1 Sep 2018

Nauru govt blames parents, advocates for refugee children's plight

4:49 pm on 1 September 2018

Nauru's president has blamed Australian advocates for the plight of refugee children detained on the island, a claim advocates have dismissed as false.

More than 100 refugee and asylum seeker children remain on the island, five years after they were sent there by Australia.

Children outside RPC3 tents.

More than 100 refugee and asylum seeker children remain on Nauru, five years after they were sent there by Australia. Photo: Refugee Action Coalition

Doctors have said that self-harm and suicide attempts are common among the children, and many have been diagnosed with resignation syndrome -- a catatonic state induced by trauma.

Australian courts have also found that refugee children are unsafe on Nauru.

But in a series of tweets, the Nauru Government said children were being manipulated into self harm by their families, with support from refugee activists, in a bid to reach Australia.

It offered no evidence for this claim.

Nauru's president, Baron Waqa, repeated the assertion in an interview with Australia's Sky News, which was broadcast on Saturday.

"We tend to think that these kids are pushed into something that they're not aware of," said Mr Waqa. "It's a way of working the system and probably short circuiting it just to get to Australia."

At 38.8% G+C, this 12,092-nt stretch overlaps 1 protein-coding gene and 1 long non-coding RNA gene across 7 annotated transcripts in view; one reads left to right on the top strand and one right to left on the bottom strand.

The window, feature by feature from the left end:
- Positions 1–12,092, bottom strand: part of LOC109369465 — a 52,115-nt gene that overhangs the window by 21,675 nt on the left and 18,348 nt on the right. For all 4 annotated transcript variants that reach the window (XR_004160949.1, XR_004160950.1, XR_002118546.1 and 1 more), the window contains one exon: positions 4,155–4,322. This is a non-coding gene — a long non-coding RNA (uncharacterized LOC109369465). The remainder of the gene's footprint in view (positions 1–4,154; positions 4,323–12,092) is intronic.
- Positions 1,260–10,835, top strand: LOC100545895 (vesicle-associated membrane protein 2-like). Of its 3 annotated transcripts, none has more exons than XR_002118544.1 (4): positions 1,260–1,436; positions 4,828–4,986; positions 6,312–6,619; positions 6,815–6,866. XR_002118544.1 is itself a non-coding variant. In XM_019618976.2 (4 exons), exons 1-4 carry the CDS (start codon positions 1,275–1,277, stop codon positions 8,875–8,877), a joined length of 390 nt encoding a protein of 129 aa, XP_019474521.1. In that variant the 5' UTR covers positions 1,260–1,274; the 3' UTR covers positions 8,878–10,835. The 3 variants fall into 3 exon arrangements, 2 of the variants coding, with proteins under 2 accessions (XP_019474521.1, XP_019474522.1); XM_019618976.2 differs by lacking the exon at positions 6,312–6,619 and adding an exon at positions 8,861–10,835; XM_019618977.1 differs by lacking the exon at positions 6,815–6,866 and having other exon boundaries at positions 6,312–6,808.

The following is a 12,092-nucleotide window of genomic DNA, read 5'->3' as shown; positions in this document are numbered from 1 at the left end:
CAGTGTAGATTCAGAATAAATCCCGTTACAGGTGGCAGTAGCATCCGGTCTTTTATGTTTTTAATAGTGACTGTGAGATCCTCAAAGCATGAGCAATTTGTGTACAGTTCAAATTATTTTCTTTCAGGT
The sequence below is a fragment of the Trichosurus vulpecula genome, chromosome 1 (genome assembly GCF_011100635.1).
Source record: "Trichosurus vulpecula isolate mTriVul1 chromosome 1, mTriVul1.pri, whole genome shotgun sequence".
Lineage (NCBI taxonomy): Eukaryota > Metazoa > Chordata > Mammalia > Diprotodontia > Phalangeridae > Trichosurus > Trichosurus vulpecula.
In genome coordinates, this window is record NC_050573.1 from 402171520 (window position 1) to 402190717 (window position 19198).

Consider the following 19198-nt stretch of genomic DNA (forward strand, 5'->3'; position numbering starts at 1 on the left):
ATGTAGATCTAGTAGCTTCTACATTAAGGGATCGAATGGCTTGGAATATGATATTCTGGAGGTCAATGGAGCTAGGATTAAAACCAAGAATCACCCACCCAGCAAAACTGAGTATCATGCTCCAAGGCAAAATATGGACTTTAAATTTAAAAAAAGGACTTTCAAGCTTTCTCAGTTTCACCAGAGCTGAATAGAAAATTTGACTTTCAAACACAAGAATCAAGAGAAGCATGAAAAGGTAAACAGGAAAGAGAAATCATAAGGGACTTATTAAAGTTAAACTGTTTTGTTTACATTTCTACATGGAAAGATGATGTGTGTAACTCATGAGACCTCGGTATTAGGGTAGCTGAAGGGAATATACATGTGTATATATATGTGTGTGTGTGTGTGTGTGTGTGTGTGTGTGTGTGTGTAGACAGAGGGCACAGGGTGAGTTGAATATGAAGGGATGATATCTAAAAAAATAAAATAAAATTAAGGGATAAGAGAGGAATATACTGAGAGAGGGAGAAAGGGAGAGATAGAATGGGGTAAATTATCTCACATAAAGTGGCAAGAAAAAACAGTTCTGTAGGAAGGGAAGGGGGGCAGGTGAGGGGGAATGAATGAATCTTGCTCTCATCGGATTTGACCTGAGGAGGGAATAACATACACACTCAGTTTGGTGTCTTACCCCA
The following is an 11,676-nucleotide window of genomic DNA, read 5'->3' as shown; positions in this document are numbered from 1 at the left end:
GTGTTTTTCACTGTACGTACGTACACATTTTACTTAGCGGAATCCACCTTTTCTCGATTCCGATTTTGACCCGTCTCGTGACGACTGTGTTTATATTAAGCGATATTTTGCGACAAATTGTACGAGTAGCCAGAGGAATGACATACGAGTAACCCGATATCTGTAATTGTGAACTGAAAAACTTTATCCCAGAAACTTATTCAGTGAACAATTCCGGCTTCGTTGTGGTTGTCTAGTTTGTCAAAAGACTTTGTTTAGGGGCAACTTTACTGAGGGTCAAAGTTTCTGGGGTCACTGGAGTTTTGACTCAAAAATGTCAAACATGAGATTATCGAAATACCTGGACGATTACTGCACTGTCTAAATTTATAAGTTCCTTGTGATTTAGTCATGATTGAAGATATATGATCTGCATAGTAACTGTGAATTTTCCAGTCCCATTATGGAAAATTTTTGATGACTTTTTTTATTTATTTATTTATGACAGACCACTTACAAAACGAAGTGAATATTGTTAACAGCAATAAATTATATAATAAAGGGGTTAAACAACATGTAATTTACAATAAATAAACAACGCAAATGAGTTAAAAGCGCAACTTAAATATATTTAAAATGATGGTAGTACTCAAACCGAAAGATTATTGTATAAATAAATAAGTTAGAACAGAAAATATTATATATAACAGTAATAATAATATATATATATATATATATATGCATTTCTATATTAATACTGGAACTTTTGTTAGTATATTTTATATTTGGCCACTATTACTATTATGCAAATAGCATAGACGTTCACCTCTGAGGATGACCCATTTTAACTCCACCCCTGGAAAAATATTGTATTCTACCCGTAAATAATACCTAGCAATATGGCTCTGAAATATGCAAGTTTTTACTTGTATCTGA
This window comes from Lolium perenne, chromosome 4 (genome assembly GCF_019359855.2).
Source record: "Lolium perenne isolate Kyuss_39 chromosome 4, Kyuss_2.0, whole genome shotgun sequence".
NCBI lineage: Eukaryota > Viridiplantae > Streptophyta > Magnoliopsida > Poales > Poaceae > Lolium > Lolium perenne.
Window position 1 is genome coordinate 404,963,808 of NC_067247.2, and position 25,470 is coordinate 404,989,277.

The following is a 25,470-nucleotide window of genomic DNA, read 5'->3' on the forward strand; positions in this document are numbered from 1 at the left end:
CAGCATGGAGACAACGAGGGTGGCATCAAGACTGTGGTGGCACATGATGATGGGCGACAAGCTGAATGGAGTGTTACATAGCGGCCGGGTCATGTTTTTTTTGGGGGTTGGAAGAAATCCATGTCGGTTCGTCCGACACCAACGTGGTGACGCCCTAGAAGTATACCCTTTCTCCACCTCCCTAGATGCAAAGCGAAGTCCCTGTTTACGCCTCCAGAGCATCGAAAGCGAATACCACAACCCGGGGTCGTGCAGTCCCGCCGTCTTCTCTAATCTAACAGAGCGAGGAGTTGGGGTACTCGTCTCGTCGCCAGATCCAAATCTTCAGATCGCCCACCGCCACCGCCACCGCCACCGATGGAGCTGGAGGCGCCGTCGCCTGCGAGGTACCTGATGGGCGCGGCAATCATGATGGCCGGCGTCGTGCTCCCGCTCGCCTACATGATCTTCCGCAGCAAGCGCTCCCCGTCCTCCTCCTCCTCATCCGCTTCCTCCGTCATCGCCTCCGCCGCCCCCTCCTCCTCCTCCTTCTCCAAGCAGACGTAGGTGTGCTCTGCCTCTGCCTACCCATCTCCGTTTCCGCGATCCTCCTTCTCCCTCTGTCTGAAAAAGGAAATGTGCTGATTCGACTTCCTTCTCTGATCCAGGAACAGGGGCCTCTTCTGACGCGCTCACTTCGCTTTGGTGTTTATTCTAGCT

But refugee advocates say the claims are outrageous.

Nauru President, Baron Waqa, addresses members of the media

President Baron Waqa blamed parents and refugee advocates for the plight of refugee and asylum seeker children on Nauru. His country will next week host Pacific leaders for their annual Forum meeting. Photo: PI Forum Secretariat

Jana Favero is the campaigns director for the Asylum Seeker Resource Centre, which provides medical and legal advice to many of those on Nauru from its offices in Melbourne.

"That view is completely contrary to the view of medical professionals that we're getting," she said in an interview. "We are linking up unwell children directly to medical professionals in Australia who are making medical assessments."

"It is obvious that these children are sick and they're sick because they're on Nauru, they've been there for five years and they're suffering from trauma and traumatic withdrawal syndrome."

The Nauru government said the centres that initially held refugees have been closed, and that they are free to roam as they please.

But many of the families there live in a state of despair five years on, with little prospect for resettlement any time soon.

Australia refuses to budge on its policy towards asylum seekers who arrive by boat. The United States has agreed to resettle some of the refugees, but progress has been slow. Both Australia and Nauru have rejected an offer from New Zealand to resettle 150 of them.

It emerged this week that many of the children have been referred for medical treatment off island, but these have not been acted upon by the Australian Border Force, which has ultimate authority for offshore processing.

Nauru will next week host the region's leaders for the Pacific Islands Forum summit, amid criticism over media restrictions imposed by the government and its decision to ban Australia's ABC.

Australia's prime minister, Scott Morrison -- a former immigration minister who was responsible for the offshore detention policy -- will not attend.